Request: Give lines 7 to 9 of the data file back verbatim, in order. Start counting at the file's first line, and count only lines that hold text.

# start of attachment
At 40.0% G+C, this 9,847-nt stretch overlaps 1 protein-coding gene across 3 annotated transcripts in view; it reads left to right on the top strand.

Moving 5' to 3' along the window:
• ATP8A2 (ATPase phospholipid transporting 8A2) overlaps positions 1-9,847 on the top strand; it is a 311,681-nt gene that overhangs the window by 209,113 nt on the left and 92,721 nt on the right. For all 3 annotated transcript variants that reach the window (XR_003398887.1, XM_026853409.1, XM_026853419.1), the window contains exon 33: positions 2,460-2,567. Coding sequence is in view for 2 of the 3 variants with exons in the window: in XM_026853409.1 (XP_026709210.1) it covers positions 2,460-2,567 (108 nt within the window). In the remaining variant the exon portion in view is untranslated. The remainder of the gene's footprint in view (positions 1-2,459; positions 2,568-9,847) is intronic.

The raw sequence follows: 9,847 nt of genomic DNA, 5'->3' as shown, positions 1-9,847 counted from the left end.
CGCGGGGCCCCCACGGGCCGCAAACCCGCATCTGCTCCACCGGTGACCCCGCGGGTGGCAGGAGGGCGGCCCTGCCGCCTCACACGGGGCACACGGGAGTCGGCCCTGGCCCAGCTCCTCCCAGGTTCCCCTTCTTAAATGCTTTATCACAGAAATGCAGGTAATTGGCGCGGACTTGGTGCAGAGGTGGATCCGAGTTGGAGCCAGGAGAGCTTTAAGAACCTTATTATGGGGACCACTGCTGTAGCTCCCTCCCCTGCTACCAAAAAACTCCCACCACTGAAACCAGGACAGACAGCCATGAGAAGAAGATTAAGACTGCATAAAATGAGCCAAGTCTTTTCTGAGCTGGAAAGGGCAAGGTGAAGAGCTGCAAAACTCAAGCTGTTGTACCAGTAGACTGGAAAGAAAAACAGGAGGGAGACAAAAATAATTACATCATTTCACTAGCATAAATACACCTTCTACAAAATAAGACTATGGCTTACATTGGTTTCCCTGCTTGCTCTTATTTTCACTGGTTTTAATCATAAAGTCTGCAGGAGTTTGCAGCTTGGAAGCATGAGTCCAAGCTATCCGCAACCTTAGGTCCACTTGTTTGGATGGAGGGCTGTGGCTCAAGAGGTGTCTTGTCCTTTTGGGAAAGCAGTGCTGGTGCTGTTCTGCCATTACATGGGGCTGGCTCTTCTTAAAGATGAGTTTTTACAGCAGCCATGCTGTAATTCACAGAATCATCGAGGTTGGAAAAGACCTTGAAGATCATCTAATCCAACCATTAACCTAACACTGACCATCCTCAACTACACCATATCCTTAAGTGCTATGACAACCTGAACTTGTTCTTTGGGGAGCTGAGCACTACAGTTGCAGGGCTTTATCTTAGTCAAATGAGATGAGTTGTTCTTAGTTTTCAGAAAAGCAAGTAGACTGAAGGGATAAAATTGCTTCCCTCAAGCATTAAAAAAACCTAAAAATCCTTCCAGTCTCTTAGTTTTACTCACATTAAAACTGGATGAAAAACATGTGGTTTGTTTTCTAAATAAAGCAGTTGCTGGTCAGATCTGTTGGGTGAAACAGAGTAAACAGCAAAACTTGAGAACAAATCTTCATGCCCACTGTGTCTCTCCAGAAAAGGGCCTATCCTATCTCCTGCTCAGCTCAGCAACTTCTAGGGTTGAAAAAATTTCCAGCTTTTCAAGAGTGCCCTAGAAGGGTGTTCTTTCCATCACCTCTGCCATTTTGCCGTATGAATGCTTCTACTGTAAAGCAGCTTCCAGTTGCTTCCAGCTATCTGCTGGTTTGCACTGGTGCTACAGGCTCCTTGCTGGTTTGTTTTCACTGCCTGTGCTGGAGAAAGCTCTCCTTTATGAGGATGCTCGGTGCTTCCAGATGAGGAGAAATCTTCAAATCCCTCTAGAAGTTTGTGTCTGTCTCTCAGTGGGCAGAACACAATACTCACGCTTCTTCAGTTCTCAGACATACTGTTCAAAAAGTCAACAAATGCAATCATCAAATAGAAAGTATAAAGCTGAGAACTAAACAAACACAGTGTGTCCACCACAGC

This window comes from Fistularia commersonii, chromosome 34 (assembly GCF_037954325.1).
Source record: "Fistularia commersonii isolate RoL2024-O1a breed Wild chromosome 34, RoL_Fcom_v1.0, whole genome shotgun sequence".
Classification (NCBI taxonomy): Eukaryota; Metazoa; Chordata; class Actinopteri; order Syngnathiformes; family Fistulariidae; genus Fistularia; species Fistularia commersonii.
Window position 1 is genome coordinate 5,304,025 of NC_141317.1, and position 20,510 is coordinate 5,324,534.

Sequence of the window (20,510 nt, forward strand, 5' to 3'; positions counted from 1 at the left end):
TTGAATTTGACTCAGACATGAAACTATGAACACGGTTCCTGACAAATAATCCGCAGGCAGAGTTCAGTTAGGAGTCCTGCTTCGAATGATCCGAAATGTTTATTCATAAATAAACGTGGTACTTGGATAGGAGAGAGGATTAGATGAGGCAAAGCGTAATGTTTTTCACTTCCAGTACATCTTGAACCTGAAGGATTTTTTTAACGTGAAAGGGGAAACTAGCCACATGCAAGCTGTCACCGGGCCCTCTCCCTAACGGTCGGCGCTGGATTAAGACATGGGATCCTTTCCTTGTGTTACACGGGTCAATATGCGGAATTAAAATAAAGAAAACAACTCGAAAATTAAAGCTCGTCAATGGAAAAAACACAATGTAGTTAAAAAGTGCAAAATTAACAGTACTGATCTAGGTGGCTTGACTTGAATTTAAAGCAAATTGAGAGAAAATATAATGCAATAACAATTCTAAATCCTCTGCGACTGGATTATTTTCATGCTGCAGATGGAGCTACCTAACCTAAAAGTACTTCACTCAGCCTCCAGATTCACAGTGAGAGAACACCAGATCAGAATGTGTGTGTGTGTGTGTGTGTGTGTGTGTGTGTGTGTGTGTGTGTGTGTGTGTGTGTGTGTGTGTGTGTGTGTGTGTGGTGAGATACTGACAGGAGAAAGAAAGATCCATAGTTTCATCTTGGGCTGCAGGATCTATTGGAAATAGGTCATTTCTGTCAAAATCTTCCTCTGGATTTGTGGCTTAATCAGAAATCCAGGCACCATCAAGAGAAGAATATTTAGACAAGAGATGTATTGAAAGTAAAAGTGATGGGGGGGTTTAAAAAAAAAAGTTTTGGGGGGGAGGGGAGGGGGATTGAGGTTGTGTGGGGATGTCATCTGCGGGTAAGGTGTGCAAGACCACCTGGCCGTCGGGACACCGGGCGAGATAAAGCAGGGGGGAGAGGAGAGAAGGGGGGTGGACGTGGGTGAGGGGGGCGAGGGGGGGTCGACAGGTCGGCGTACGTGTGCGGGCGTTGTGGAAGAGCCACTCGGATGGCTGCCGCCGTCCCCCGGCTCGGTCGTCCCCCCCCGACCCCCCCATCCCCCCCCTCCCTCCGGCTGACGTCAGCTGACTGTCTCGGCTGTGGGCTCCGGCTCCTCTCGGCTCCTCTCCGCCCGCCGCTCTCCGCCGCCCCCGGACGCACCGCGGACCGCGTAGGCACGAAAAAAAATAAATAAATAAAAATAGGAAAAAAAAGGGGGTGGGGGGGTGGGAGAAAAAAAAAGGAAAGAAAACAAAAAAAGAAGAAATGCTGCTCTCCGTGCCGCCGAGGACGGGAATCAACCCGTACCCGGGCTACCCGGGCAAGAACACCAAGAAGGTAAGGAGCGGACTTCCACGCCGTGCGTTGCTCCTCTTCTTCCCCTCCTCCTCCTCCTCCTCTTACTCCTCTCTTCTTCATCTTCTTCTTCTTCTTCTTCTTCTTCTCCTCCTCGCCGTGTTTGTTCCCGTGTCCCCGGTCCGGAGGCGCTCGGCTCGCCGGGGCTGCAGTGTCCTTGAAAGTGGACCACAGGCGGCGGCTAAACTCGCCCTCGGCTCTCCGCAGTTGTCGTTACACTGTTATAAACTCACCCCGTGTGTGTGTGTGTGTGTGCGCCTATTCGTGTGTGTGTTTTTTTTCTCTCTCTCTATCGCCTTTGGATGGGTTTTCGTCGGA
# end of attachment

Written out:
Source record: "Fistularia commersonii isolate RoL2024-O1a breed Wild chromosome 34, RoL_Fcom_v1.0, whole genome shotgun sequence".
Classification (NCBI taxonomy): Eukaryota; Metazoa; Chordata; class Actinopteri; order Syngnathiformes; family Fistulariidae; genus Fistularia; species Fistularia commersonii.
Window position 1 is genome coordinate 5,304,025 of NC_141317.1, and position 20,510 is coordinate 5,324,534.